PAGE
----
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PAGE 2

How Marriage Began
by [?]

We owe such civilization as we have acquired to children.

“A softened pressure of an uncouth hand, a human gleam in an almost animal eye, an endearment in an inarticulate voice–feeble things enough. Yet in these faint awakenings lay the hope of the human race.” —-

The influence of childhood has transformed mere animal attraction into unselfish affection. It has substituted family life for savage life. The interests of childhood demand that marriage and its responsibilities be held sacred.

Duty to future generations demands that divorce be made difficult and considered a misfortune.

Marriage, brought into the world through the influence of children, should be dissolved only with due regard for the interests of children. —-

An unhappy marriage is earth’s worst affliction. Quite true. But it is not affliction wasted.

Examples are needed to warn the young against the matrimonial recklessness which underlies most unhappy marriages.

Unhappy wives and husbands are human light-houses–lonely, but useful.

If a gentle little Alderney calf should marry a sleek young zebra and afterward get kicked to death for her pains, we should all sympathize with her. But we should expect other mild-eyed Alderneys after that to beware of zebras.

As a matter of fact, this present divorce talk, which sets the good to fluttering, really interests a very unimportant class.

The man who spends his life spending what he didn’t earn, feeding his physical senses, who goes from rum to the races, from the races to the opera, and from the opera to roulette, wears out his nervous sensations.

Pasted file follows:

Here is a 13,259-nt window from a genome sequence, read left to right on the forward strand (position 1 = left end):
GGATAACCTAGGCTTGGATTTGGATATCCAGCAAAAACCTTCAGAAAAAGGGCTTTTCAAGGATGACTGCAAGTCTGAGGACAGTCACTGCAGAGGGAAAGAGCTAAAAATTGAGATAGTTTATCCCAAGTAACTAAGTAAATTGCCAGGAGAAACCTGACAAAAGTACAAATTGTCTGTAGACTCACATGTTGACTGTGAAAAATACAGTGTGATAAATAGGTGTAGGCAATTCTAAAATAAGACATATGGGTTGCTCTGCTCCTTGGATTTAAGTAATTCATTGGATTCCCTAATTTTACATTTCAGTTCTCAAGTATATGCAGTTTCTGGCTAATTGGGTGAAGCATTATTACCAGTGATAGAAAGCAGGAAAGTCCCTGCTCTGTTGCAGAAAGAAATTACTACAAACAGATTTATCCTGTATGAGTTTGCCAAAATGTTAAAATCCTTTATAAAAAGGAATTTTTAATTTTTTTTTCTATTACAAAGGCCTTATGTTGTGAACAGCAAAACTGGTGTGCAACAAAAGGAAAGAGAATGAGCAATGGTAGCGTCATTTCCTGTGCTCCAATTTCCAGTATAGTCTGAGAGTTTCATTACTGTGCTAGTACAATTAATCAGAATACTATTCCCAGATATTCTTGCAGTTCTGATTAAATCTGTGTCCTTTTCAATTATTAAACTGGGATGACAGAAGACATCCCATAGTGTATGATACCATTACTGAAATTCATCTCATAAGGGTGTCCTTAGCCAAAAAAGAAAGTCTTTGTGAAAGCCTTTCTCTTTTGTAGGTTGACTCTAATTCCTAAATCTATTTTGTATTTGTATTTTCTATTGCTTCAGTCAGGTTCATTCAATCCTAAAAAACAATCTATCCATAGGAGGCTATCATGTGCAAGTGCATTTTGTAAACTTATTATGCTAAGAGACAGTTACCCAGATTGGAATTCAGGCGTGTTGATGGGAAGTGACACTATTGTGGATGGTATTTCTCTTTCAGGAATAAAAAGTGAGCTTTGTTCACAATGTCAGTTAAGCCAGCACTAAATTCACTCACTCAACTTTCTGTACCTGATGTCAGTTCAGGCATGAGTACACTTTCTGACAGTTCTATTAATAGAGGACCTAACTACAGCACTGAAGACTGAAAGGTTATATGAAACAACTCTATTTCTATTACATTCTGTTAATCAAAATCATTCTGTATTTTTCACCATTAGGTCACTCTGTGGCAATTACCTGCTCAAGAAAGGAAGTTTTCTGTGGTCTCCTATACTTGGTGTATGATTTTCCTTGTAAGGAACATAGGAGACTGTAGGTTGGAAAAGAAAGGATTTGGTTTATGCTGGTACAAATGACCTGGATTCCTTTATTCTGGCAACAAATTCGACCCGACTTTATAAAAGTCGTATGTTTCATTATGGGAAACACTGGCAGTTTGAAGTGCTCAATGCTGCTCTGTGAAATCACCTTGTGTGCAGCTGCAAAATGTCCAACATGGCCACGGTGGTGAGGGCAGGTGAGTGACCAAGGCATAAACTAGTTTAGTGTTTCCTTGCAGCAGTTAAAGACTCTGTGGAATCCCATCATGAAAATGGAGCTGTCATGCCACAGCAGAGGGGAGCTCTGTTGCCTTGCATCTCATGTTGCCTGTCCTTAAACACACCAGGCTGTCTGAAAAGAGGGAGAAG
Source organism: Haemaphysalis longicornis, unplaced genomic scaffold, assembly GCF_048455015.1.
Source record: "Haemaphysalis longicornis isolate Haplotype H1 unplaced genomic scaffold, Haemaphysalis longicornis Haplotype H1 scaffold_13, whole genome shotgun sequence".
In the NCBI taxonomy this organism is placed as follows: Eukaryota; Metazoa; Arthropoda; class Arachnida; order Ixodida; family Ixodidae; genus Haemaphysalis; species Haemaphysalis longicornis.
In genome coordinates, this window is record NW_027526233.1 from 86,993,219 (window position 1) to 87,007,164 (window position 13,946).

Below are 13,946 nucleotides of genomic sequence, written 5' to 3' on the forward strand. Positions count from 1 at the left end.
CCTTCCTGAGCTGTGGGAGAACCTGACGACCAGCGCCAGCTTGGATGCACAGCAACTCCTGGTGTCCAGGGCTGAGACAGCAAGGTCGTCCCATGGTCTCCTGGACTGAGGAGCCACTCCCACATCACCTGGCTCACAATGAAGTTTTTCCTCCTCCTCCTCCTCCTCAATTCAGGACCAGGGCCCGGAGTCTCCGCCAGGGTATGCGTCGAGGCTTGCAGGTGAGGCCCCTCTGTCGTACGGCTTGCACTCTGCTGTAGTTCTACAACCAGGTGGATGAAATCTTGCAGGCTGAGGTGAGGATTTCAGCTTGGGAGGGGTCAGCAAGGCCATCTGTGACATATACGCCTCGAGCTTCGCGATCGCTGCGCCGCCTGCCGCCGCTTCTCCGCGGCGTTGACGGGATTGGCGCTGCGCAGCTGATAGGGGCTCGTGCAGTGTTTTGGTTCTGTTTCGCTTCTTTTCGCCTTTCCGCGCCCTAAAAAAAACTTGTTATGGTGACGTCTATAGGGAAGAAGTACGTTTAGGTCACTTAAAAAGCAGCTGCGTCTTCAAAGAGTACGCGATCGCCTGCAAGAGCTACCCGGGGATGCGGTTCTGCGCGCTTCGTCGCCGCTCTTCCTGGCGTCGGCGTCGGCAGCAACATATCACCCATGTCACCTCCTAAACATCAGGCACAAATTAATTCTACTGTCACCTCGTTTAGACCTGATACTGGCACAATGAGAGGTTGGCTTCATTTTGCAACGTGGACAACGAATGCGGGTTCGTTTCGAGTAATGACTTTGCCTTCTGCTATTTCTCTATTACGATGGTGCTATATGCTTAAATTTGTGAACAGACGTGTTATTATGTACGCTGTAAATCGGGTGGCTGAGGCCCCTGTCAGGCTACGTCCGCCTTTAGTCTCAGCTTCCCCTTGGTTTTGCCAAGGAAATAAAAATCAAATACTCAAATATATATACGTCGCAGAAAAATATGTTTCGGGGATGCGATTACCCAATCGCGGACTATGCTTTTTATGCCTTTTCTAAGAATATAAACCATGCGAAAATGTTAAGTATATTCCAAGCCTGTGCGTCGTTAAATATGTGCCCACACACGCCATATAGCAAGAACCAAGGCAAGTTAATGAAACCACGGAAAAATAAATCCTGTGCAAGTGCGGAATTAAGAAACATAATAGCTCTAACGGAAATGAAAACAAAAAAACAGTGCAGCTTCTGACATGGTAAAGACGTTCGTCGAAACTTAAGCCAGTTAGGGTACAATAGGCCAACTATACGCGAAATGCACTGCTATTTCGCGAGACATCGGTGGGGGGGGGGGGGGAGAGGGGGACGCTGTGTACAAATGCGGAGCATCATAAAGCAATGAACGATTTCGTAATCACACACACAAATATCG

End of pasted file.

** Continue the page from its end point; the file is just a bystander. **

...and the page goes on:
He then thinks that he is unhappily married. He has possibly driven his wife to being seven kinds of a fool.

But that is not her fault.

A man who marries a woman undertakes to make her happy and keep her busy. If he keeps his contract, she will keep hers.

If he fails, he has no right to experiment on another unfortunate. The divorce class is a self-indulgent, malformed class, not worth notice. —-

Professor Cope, an earnest man and serious thinker, believed that marriages should be contracted on probation–say for five years, with the right on both sides to refuse a renewal.

Theoretically, this would be beautiful. It would make courtship permanent, abolish curl-papered wives in the morning, and tipsy, bragging husbands at night.

But it wouldn’t work. It would be all right for women. They are only too willing to be faithful and permanent.

But men cannot be trusted. The animal in them, so essential long ago, when the race was struggling for a foothold, has not been obliterated. They have got to be MADE responsible and HELD responsible. —-

As a matter of fact, there really is no marriage or divorce problem which sensible beings need consider.

At present men are not good enough to be trusted with liberal marriage or divorce laws. When they are good enough the laws will not be wanted. For the man fully developed and fully moral will know what he is doing when he goes into a marriage contract.

His stability of character will insure permanency. There will be no need of laws.

At one time the English laws regulated the conditions under which a man might beat his wife. “The stick,” said the law, “must not be thicker than the husband’s thumb.”

Some Englishmen have very thick thumbs, and the law was doubtless hard on some thin, worn-out women.

But that law is no longer needed.

Men have outgrown the need of regulations in wife-beating. In time they will outgrow the need of laws regarding infidelity and lack of self-respect.